Transgression and Convergence, Infectious Chemistry and Serious Urgency:
Reflections on REVOLUTION AND RELIGION: The Fight For Emancipation and the Role of Religion—A Dialogue Between Cornel West and Bob Avakian
by Andy Zee | November 30, 2014 | Revolution Newspaper | revcom.us
3:00 p.m., Saturday November 15, brilliant sunshine barely warms the coldest day of Autumn 2014. A double line of people stretches around the block in front of Riverside Church in New York City. The main floor of Riverside’s enormous chapel fills and two balconies are opened up to seat the capacity crowd. Sunlight streams through the stained glass windows and the place crackles with anticipation. An announcement is made that we are waiting for a bus from Chicago that includes people from Ferguson, Missouri who have been on the front lines in the struggle for justice for Michael Brown.
Cornel West and Bob Avakian are backstage making their last minute plans for their dialogue, when all of a sudden the air is broken with loud rhythmic voices coming from the chapel. Cornel and Bob ask: What’s happening? The whole place is on its feet chanting “Hands Up! Don’t Shoot!” as Ferguson enters the room.
The spirit of revolution and resistance and of serious purpose is in the house and in the air—looking forward to a deep engagement with the life-and-death questions about humanity’s future. People came excited and curious for the rare chance to see and hear Bob Avakian live and in person and in dialogue with Cornel West, at a moment when people around the country were tense awaiting the Ferguson verdict and were coming alive after a summer of struggle with a new determination put a stop to the epidemic of police murder of Black and Latino youth. In the weeks leading up to the event, the Dialogue organizers had stressed that believers and non-believers were welcome—that the dialogue was not just about one’s personal beliefs but about a question—the fight for emancipation and the role of religion—that matters deeply to billions of people at this moment in history.
1,600 people are ready as REVOLUTION AND RELIGION: The Fight for Emancipation and the Role of Religion—A Dialogue Between Cornel West and Bob Avakian is about to begin. A full-page ad for the dialogue appeared in the New York Times two days before, fueling the understanding that this was an event of great import. Before the hour is out, 1,900 people will fill almost every seat in Riverside. The turnout evidenced a broad hunger to hear these two people speak on this topic.
It was a rare electrifying mix of people—scores of people from the projects around New York and from Chicago and cities across the country. Front-line fighters from Ferguson, people of all nationalities, ages and genders. Public high school students, university students from Columbia, Rutgers, and CUNY intermixed with distinguished professors and high school teachers. Prominent musicians, actors, writers, filmmakers, religious leaders and activists from different churches and denominations fill and are abuzz in the pews. People were watching on Livestream on the West Coast and in other countries.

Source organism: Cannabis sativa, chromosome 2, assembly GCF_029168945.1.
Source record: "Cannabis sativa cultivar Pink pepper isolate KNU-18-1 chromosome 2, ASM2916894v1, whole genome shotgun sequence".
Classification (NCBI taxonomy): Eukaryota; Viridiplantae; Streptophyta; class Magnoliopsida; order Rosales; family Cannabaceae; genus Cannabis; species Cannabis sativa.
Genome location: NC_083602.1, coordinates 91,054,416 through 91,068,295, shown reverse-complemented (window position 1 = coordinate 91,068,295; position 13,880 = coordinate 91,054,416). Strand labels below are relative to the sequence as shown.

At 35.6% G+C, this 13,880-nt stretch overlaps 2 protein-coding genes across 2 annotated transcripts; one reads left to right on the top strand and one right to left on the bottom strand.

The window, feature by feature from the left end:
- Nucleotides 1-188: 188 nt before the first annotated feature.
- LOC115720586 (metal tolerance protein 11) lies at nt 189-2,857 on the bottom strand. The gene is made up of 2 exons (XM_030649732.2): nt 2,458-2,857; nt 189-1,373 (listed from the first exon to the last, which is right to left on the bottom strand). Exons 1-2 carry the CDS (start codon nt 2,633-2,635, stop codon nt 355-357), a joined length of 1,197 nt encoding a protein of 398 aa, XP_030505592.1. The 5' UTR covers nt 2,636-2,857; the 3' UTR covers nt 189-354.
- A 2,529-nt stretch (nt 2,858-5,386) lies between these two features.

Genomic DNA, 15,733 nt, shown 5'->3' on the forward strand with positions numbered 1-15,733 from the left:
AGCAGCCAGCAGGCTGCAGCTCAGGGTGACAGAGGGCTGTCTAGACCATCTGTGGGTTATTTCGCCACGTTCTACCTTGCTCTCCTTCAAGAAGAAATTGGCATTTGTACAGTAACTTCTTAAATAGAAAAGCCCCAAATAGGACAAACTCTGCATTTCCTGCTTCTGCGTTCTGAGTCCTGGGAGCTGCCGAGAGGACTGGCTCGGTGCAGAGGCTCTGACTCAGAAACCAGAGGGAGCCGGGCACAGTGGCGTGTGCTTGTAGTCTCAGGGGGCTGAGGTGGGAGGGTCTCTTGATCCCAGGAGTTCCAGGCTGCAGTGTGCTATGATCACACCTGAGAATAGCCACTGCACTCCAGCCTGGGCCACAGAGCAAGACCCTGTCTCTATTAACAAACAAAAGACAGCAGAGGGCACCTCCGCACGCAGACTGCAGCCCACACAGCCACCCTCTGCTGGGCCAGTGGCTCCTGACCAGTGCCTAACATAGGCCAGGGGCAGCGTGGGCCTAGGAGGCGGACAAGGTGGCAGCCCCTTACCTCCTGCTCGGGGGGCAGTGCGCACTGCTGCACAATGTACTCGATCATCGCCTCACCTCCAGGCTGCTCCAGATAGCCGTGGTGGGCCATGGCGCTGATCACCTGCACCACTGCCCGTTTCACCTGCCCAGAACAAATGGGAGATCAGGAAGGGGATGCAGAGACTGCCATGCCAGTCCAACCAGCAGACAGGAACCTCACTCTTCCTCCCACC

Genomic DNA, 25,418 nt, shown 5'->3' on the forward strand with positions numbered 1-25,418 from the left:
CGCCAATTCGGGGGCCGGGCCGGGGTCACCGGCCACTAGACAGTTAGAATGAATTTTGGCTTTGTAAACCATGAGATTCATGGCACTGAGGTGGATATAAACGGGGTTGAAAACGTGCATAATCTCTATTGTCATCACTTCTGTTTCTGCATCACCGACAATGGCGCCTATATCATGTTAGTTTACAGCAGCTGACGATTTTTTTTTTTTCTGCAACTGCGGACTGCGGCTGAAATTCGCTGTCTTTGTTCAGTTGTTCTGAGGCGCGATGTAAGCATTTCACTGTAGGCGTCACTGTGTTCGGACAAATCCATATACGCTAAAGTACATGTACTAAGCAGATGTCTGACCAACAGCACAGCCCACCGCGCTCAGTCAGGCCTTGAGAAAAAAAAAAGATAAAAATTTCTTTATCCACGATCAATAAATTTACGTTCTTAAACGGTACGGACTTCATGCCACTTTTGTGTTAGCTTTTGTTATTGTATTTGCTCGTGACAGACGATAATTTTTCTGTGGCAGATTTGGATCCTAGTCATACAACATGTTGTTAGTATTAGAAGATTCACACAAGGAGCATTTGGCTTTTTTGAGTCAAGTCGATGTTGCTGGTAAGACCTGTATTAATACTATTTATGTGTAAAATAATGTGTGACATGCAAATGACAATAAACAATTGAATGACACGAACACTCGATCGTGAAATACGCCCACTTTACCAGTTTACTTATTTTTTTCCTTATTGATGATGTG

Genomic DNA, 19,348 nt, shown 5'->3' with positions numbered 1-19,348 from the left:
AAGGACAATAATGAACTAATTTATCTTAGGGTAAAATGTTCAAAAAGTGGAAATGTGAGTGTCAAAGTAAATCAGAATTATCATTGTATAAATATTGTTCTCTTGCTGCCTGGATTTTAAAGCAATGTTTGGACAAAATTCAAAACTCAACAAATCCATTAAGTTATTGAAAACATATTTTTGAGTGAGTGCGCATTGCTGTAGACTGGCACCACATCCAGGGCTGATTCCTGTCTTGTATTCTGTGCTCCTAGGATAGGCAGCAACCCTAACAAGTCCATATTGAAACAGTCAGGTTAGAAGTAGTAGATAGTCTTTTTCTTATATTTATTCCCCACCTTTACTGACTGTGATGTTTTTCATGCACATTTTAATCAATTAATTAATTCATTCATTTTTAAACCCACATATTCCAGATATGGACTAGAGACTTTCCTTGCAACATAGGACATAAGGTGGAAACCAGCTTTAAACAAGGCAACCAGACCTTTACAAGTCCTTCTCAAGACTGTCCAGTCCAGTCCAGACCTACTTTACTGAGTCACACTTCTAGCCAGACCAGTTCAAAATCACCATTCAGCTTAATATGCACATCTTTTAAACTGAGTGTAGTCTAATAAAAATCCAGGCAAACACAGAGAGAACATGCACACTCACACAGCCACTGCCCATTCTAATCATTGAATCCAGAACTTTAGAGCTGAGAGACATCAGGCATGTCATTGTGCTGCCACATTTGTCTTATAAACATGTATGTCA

The program was on. After brief introduction, Cornel West and Bob Avakian each spoke with passion and depth to the need to stand up to the outrageous suffering of the billions of this planet. Giving voice to what has been all too absent from political discourse for decades—they both unsparingly criticized excuses to accept, to become indifferent to, to acquiesce and/or be complicit with the horrors that this system rains down on the people and the planet. Together they struggled with the audience for a morality and a moral courage that these times demand. And, they fought for people to see the need for radical, revolutionary change—each in their own way and coming from different philosophical frameworks. They modeled and challenged the audience to think and to act on their convictions and to do so with courage.
Before the dialogue Cornel West recorded a PSA that promised that there would be “transgression and convergence.” Indeed. Their differences with each other and their struggle with the audience were palpably undergirded with a respect and love that arises from the potential for people to rise up to change themselves and the world. One woman from the suburbs commented that she hadn’t heard anything like this for decades—it was so rare and inspiring to listen to and be in the presence of such impassioned, knowledgeable speakers who weren’t attempting to trade platitudes or promises for votes or other favor, but who have and continue to put themselves on the line for their convictions.